Within the Homeseer device management page (View – Device Management) we lookup the device Greenwave Powernode device we want to control from a Homey Flow. The image below shows the Greenwave Powernode device and it’s six power sockets. We are interested in the last one (stekkerdoos is Dutch for a power strip).

Click on the device link to open the properties page and select the Advanced tab.

On the Advanced screen the Homeseer device ID is listed.

This number will be used in the highlighted part in the URL:

http://<HOMESEER SYSTEM IP>/JSON?request=controldevicebylabel&ref=<DEVICE ID>&label=<ON|OFF>

5.3 Build and test the URL

Add the collected information to the URL for switching the device on. It will look similar as:

For switching the device off replace ON by OFF.

Note: if the Homeseer IP port is not 80, but for example 88, the URL will look like…

Test the URLs; the device should go on or off based on the URL used in the internet browser. If successful the browser will show the properties of the device in JSON format. If not it will show an error message such as for example:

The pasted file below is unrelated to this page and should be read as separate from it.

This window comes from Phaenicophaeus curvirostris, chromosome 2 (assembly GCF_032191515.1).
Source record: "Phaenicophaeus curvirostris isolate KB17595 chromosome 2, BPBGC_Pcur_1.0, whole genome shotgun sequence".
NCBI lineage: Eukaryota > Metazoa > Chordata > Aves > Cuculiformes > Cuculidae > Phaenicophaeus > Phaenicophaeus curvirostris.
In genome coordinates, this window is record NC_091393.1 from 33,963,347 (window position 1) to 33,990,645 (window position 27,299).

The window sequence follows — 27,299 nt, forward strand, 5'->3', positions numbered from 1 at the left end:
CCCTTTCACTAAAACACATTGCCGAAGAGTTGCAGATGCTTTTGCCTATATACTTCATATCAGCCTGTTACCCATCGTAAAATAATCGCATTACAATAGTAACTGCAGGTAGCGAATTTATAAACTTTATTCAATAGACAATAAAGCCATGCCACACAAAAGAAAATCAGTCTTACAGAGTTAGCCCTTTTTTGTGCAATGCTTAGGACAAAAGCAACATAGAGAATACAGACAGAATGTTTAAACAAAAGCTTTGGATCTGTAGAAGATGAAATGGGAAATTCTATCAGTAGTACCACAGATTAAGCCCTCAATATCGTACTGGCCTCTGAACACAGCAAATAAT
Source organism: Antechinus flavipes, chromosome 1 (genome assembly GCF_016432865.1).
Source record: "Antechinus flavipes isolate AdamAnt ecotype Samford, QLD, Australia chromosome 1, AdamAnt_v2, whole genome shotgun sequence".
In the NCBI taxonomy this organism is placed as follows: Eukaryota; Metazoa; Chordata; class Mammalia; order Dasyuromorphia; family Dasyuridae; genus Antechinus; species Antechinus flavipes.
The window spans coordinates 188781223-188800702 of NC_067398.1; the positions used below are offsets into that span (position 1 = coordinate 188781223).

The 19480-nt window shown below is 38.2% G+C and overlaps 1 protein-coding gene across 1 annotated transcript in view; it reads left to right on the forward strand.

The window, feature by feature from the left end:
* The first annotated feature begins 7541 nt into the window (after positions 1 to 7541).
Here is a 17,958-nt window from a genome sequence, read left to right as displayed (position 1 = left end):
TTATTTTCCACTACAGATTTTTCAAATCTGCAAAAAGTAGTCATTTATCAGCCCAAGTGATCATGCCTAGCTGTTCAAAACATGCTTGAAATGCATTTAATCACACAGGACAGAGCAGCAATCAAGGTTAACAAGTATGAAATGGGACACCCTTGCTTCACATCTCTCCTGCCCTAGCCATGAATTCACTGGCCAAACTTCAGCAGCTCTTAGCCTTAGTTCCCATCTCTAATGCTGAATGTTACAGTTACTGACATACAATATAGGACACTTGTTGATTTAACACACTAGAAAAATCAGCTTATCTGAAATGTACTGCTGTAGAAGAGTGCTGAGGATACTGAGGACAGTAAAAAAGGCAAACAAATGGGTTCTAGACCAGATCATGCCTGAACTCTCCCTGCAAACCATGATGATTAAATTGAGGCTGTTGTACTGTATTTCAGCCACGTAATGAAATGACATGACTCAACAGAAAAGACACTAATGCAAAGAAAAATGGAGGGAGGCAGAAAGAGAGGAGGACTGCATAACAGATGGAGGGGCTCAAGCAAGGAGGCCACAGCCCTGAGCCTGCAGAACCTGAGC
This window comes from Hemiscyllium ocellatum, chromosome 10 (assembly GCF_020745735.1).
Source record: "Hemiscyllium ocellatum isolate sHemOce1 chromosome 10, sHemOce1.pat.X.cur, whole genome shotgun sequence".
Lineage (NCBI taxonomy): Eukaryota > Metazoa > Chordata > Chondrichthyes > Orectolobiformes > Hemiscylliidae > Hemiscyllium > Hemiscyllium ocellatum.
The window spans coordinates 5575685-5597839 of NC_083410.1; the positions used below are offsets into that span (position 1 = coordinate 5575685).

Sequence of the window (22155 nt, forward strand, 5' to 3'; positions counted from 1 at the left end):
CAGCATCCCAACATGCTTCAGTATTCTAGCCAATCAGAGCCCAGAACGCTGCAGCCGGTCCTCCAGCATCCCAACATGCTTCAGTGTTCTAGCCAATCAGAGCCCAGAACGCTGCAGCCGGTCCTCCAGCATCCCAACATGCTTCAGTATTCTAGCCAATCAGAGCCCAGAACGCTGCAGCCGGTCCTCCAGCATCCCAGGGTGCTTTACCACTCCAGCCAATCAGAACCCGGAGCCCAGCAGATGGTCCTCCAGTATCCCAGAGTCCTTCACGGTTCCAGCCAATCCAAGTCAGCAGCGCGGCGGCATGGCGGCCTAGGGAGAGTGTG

{ “Response”:”Error, controlling device” }

6. Create a virtual device

We create a virtual switch, which will be used to switch the power outlet of the Homeseer device on/off via a Homey Flow.

Virtual devices can only be created if the Homey App Virtual Devices has been installed. Add a new device to Homey and select “Virtual Devices”. On the screen shown select “Device”. On the next screen click “Connect”. Enter a device name and click on Next. From the icons shown select the one resembling a switch. On the “Device Class” screen select “Socket”. On next screen select only the capability “ON/OFF”. The virtual device has been created.

7. Creating the Homey Flow